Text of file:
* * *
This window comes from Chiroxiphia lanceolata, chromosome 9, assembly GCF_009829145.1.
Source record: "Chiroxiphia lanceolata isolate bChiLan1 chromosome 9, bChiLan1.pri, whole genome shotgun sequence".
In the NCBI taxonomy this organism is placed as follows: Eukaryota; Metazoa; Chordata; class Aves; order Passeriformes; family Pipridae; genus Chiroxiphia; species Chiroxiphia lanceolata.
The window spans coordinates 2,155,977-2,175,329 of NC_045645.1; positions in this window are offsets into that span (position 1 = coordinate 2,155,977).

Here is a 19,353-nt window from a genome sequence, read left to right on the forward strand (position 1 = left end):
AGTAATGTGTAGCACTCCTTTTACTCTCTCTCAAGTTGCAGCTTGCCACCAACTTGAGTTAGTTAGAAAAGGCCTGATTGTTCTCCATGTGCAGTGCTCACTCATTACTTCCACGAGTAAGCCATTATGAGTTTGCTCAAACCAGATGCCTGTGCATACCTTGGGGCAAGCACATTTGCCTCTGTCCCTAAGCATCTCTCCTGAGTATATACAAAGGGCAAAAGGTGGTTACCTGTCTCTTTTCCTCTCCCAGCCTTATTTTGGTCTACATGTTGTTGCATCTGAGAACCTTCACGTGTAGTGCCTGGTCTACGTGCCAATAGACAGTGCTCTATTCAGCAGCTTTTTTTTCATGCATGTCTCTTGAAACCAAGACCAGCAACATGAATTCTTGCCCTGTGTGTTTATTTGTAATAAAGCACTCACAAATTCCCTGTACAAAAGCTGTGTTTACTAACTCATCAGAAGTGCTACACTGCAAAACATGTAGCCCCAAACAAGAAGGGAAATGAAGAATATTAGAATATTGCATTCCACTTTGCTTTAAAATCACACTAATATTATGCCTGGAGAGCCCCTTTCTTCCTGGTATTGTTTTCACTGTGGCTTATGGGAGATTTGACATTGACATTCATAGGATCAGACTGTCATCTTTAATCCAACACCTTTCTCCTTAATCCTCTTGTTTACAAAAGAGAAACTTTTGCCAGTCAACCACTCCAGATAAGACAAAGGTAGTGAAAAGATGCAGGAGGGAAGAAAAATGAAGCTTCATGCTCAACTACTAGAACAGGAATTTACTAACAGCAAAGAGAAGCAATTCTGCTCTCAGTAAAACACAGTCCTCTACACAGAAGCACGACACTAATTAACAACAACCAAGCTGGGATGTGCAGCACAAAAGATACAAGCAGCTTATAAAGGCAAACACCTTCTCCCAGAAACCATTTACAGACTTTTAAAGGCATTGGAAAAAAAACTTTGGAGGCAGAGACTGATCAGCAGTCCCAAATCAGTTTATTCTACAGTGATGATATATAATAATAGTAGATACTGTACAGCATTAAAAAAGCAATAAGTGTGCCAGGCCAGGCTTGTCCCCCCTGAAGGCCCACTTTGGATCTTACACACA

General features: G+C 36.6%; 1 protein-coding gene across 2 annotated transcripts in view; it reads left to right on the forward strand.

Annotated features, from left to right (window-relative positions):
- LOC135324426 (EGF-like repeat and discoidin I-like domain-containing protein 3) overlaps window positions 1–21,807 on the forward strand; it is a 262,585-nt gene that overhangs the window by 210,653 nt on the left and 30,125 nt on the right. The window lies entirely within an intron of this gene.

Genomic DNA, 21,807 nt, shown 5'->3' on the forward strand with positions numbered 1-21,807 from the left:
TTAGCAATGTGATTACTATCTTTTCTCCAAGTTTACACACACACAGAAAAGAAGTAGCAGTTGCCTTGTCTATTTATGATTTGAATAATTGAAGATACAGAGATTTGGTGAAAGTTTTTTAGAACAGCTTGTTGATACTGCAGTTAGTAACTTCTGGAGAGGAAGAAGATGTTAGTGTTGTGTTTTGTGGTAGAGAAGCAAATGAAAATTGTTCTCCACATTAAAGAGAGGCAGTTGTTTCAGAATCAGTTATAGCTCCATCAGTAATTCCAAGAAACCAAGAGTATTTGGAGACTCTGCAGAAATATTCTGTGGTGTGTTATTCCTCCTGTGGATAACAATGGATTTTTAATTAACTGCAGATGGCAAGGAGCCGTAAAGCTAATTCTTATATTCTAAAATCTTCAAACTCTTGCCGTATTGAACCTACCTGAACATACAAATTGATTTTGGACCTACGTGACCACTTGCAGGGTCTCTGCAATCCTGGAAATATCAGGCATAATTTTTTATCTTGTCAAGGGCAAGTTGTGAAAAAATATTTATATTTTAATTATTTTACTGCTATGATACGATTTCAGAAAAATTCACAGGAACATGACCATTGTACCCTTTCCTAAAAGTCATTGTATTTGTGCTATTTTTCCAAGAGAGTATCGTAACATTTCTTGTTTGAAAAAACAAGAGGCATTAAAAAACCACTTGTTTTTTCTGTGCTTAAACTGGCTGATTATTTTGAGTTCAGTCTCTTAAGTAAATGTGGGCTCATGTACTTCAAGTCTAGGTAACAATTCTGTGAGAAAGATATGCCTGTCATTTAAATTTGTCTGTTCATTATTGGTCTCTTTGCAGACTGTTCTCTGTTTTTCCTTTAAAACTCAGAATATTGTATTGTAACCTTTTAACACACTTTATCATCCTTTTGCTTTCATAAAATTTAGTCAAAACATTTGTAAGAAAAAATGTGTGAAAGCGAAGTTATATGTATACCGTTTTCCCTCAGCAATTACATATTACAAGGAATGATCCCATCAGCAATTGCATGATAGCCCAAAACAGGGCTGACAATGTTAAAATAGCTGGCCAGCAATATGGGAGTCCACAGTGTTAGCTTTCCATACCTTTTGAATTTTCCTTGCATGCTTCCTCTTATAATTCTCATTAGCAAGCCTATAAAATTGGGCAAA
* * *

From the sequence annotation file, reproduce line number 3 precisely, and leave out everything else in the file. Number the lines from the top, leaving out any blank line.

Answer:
In the NCBI taxonomy this organism is placed as follows: Eukaryota; Metazoa; Chordata; class Aves; order Passeriformes; family Pipridae; genus Chiroxiphia; species Chiroxiphia lanceolata.